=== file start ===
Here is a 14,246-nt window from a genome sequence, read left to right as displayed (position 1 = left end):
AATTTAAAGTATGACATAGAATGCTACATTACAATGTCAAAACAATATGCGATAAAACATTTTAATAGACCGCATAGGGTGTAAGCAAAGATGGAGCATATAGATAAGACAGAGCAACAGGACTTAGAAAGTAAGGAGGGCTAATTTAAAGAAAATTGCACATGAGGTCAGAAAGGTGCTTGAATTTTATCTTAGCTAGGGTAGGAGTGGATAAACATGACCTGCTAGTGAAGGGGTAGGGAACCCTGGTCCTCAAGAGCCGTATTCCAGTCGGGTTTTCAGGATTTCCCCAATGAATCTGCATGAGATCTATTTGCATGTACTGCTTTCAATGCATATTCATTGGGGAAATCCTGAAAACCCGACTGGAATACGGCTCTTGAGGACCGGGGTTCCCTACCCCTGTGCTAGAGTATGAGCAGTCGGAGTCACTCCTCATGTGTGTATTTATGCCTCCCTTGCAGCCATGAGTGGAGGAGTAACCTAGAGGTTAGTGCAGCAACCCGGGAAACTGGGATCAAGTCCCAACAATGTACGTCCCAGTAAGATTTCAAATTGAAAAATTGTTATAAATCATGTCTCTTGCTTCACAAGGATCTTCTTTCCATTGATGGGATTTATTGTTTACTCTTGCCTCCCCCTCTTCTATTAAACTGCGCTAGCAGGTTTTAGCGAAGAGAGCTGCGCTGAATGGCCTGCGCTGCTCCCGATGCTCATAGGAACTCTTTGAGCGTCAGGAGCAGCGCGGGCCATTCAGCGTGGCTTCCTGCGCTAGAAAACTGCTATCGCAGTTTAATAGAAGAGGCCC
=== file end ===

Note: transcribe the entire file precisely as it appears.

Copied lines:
Here is a 14,246-nt window from a genome sequence, read left to right as displayed (position 1 = left end):
AATTTAAAGTATGACATAGAATGCTACATTACAATGTCAAAACAATATGCGATAAAACATTTTAATAGACCGCATAGGGTGTAAGCAAAGATGGAGCATATAGATAAGACAGAGCAACAGGACTTAGAAAGTAAGGAGGGCTAATTTAAAGAAAATTGCACATGAGGTCAGAAAGGTGCTTGAATTTTATCTTAGCTAGGGTAGGAGTGGATAAACATGACCTGCTAGTGAAGGGGTAGGGAACCCTGGTCCTCAAGAGCCGTATTCCAGTCGGGTTTTCAGGATTTCCCCAATGAATCTGCATGAGATCTATTTGCATGTACTGCTTTCAATGCATATTCATTGGGGAAATCCTGAAAACCCGACTGGAATACGGCTCTTGAGGACCGGGGTTCCCTACCCCTGTGCTAGAGTATGAGCAGTCGGAGTCACTCCTCATGTGTGTATTTATGCCTCCCTTGCAGCCATGAGTGGAGGAGTAACCTAGAGGTTAGTGCAGCAACCCGGGAAACTGGGATCAAGTCCCAACAATGTACGTCCCAGTAAGATTTCAAATTGAAAAATTGTTATAAATCATGTCTCTTGCTTCACAAGGATCTTCTTTCCATTGATGGGATTTATTGTTTACTCTTGCCTCCCCCTCTTCTATTAAACTGCGCTAGCAGGTTTTAGCGAAGAGAGCTGCGCTGAATGGCCTGCGCTGCTCCCGATGCTCATAGGAACTCTTTGAGCGTCAGGAGCAGCGCGGGCCATTCAGCGTGGCTTCCTGCGCTAGAAAACTGCTATCGCAGTTTAATAGAAGAGGCCC